Attorney General Jeff Sessions placed yet another restriction on immigration judges, limiting when they can terminate cases in removal proceedings.
Sessions held that immigration judges are only allowed to terminate or dismiss, immigration court cases under “specific and circumscribed” conditions. These “specific” conditions include, for instance, times when the Department of Homeland Security cannot prove its case, or when the case involved “exceptionally appealing or humanitarian factors.”
Typically, when an immigration judge terminates removal proceedings against an individual, the Department of Homeland Security has the ability to re-file charges to bring that person into removal proceedings again if that person becomes deportable. But the termination of cases is frequently used to allow individuals to pursue avenues to legalize his or her status through USCIS or another agency.
This change by Sessions is the latest move in his attempt to take away the power of immigration judges to independently monitor their own dockets and cases. Before this decision Sessions also issued decisions regarding what types of cases qualify for asylum and when immigration judges can temporarily close cases, and he has attempted to dictate how many cases judges hear each year.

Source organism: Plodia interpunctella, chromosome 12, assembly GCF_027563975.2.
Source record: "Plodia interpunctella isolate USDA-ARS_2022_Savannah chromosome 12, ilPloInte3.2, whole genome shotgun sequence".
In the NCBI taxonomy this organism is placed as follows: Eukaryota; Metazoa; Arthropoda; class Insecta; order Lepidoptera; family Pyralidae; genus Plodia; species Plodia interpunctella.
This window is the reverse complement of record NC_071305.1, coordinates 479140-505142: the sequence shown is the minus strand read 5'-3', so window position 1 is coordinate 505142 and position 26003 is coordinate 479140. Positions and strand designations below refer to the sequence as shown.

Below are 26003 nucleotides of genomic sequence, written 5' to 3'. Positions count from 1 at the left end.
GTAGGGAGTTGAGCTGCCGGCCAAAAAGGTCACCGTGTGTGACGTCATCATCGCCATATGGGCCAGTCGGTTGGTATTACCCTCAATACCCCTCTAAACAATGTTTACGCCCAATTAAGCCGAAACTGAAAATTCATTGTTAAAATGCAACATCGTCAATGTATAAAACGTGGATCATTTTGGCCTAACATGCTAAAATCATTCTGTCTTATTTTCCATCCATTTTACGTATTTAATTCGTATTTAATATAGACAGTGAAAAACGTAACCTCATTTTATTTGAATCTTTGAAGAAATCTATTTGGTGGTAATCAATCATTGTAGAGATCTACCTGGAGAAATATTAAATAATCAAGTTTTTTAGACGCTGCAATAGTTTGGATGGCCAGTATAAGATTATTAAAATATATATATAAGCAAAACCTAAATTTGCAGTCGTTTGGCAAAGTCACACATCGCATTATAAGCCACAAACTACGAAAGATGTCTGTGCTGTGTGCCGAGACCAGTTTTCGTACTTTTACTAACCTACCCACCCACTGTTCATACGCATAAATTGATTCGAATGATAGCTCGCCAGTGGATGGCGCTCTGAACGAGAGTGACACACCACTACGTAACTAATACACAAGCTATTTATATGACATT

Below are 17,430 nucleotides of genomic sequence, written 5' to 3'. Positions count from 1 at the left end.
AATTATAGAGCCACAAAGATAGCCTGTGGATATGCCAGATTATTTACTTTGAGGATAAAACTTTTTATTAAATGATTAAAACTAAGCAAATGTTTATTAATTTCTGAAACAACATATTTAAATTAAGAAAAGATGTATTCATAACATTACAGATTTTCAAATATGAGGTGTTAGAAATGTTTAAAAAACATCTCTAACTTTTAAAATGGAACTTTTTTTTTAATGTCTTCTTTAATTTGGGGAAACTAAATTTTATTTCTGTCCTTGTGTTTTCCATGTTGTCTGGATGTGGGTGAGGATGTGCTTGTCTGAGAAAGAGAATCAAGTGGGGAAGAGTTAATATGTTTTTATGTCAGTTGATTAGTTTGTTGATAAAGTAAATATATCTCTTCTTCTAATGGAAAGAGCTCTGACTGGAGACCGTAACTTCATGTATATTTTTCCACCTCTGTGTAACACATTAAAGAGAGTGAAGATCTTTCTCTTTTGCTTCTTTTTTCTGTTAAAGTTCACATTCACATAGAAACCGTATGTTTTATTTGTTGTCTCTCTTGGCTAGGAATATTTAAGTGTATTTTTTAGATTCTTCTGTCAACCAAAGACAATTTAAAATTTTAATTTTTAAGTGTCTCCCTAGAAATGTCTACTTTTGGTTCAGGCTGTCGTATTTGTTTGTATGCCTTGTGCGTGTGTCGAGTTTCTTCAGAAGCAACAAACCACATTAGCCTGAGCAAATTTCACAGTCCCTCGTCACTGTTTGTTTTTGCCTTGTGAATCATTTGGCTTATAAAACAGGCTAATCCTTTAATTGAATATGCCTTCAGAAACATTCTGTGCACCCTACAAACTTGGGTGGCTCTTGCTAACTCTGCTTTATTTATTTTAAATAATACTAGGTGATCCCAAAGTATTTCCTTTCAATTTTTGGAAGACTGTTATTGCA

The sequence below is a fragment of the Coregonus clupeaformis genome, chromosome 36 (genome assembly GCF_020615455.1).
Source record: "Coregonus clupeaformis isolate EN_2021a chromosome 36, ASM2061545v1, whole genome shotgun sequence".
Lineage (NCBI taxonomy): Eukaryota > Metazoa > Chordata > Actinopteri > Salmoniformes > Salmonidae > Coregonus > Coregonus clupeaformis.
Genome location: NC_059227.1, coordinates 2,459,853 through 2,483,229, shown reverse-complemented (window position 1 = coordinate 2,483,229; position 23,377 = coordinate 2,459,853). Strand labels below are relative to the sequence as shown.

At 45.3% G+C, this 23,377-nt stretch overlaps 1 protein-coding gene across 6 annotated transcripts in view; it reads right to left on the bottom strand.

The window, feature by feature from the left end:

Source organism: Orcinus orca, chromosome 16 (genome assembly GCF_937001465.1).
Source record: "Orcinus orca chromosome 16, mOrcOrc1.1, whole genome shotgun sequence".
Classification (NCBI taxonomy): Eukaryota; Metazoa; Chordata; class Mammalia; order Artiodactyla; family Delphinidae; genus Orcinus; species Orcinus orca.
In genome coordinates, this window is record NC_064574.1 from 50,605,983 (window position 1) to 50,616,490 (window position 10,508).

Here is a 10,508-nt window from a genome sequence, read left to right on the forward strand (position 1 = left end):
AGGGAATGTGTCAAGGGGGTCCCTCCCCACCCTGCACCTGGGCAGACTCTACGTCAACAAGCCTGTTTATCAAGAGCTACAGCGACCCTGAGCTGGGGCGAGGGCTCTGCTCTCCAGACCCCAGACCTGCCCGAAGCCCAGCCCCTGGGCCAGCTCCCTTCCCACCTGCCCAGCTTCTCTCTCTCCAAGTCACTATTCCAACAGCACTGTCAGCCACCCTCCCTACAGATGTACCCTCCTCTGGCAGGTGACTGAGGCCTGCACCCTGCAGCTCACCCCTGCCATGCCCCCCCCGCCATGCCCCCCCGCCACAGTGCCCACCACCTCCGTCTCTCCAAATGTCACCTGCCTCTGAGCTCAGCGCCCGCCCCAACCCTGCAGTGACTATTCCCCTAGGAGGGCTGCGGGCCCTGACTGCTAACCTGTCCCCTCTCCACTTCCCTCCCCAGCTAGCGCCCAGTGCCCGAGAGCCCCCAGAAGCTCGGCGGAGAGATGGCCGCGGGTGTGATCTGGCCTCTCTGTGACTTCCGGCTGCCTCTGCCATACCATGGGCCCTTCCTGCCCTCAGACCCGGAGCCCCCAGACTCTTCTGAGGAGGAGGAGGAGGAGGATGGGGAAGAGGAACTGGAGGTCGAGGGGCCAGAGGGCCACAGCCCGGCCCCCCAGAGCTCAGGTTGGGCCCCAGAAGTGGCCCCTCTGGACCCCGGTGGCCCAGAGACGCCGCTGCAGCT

Because immigration judges are part of the Department of Justice, they are under the authority of the Attorney General. But following the many restrictions Sessions has put on the courts, some are calling for the immigration courts to be independent federal courts under Article III of the Constitution. This would allow much more independence of immigration judges to manage their own dockets as they see fit instead of following quotas and guidelines set by the Attorney General.
If you have a case in removal proceedings or you’re curious about your immigration options, contact Joseph & Hall P.C. for a consultation.
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